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DESCRIPTIONS OF BY-LINE FUNDED ORGANIZATIONS AND FUNDING RATIONALES ALANA - $8.75 Description ALANA is the African Latino Asian Native American (ALANA) Students Program Board. ALANA puts on undergraduate programming as a board and also sponsors events with each of its four member organizations (targeted toward each ALANA constituency) and many other, smaller organizations. ALANA is also responsible for MCFAB, the Minority Concert Fund Advisory Board, which seeks to bring multicultural musical acts to Cornell’s campus. Appropriations Committee Funding Rationale - $8.75 The Committee appreciated meeting with ALANA and felt its leadership had made great strides in beginning to refocus the mission of ALANA towards more intercultural community building. As a result of the recently proposed Umbrella Programming Fund as a part of ALANA, the organization refocused its byline funding request to reflect a $1.50 desired increase. The Committee felt that the UPF proposal was a good way to begin addressing issues of resource allocation in the community of color as well as for umbrella organizations. Committee members expressed a desire that the entire increase ($1.50) go towards the UPF as well as an additional part of ALANA's existing funding, an amount to be guided by future community discussion. Finally, committee members understood that due to the UPF proposal, the original request for MCFAB expansion plans had to be delayed and the Committee encourages ALANA to work closely with the SA to foster this program in the future. Alternative Breaks - $1.35 Description Alternative Breaks was added to the Student Activity Fee in the 2010-2012 byline funding cycle. The organization sends approximately 100 students per year on service trips during Spring Break. Trip locations have ranged from helping with Hurricane Katrina rebuilding in New Orleans to volunteering at a LGBTQ shelter in New York City. Appropriations Committee Funding Rationale - $1.35 The Committee felt that Alternative Breaks offers a terrific service for undergraduates seeking to perform a wide variety of service projects over spring break. Committee members praised the continual growth in information session attendees as well as applicants over the last three years. Therefore, members felt that an increase was necessary to continue the growth of the program and accommodate more interested applicants. However, many committee members felt that trip participants should be responsible for taking on some of the additional costs of the programs. They felt that an increase to $1.35 would allow the organization to continue with most of their desired 2012-2014 Byline Funding President’s Report Cornell University Student Assembly www.CornellSA.com Stay Informed. Get Involved. Make a Difference.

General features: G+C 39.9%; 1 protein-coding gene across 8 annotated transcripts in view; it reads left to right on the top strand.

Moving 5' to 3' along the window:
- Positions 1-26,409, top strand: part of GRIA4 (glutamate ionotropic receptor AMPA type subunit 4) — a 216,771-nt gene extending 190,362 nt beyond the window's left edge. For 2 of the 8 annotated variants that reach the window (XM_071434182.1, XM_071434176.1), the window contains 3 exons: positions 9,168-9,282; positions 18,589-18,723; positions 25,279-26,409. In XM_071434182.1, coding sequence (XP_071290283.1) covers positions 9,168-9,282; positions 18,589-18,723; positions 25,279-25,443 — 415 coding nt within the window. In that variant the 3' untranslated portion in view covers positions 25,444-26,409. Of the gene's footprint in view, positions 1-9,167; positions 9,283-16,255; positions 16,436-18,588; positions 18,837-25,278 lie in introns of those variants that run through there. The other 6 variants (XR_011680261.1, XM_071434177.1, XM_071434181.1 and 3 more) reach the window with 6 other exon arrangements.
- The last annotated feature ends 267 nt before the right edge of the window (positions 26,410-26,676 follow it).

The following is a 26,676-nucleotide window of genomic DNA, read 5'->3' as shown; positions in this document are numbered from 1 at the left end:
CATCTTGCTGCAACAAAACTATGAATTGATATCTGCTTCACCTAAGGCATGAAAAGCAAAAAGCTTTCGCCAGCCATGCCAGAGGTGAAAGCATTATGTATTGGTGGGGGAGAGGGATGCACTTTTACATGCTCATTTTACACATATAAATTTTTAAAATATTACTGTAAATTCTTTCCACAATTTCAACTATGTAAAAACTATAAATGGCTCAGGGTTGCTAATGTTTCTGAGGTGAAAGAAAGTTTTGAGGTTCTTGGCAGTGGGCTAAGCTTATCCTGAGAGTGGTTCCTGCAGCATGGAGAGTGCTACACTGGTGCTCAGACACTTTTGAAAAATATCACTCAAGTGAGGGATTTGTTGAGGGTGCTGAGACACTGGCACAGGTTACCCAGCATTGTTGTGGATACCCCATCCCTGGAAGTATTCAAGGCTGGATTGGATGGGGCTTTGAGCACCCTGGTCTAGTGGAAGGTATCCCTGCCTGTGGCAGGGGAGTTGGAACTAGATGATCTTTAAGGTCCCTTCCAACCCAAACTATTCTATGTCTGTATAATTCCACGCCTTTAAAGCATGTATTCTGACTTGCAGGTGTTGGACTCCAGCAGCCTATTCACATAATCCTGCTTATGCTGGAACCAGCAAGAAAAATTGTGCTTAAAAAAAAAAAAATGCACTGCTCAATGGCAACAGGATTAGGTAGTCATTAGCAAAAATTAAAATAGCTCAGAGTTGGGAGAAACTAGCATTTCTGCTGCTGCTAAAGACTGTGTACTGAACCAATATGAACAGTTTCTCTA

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expansion while allowing participants to pay for any additional costs for further expansion. Some committee members felt that the amount spent for food and certain trip activities, including the NYC play, was not essential but others argued that these items were already at extremely low and barebones levels. Overall, the Committee recognizes the value of Alternative Breaks as a student-led program and seeks to continue investing in the program, bearing in mind the SAF contribution relative to student participants' contributions. Athletics and Physical Education - $10.00 Description The Student Activity Fee provides general support to Athletics’ operating budget through the Big Red Sports Pass. The SAF also supports Athletics’ marketing and publicity efforts to undergraduate students. Appropriations Committee Funding Rationale - $10.00 The Committee appreciates the partnership that Athletics sustains with students through this by-line funding arrangement. Committee members were pleased to fund $7 for the BRSP as well as $3 for marketing and felt that improved school spirit is an important goal. In addition, the Committee acknowledges this mutually beneficial funding structure that allows students to attend most athletic events free of charge. Big Red Bikes - $2.00 Description Big Red Bikes was added to the Student Activity Fee in the 2010-2012 byline funding cycle. Big Red Bikes is rapidly building a bike share program on campus between the libraries on campus such as at Uris, Carpenter, Mann, and the Veterinary School. Students are able to borrow bikes for free for up to 24 hours. The organization utilizes an online check-in/check-out system as well as receives support through the Cornell library system. This program is supported in part by the Transportation and Mail Services department and Cornell Outdoor Education. Appropriations Committee Funding Rationale - $2.00 The Committee appreciated the professionalism of Big Red Bikes' presentation and the thoroughness of their proposal. Committee members felt that Big Red Bikes provides a great service to Cornell undergraduates and looks forward to funding future growth for the organization. Much of the increase in funding was due to the projected purchase of new, more durable bicycles. Committee members felt that these bicycles would enhance the overall rider experience and attract new users to the bike share program. In addition, the new bikes would likely require less maintenance in the future and would have a longer life span of 5+ years in contrast to the 3-5 year life span of the current bikes. In short, the new bikes, although initially seen by some committee members as an 2012-2014 Byline Funding President’s Report Cornell University Student Assembly www.CornellSA.com Stay Informed. Get Involved. Make a Difference.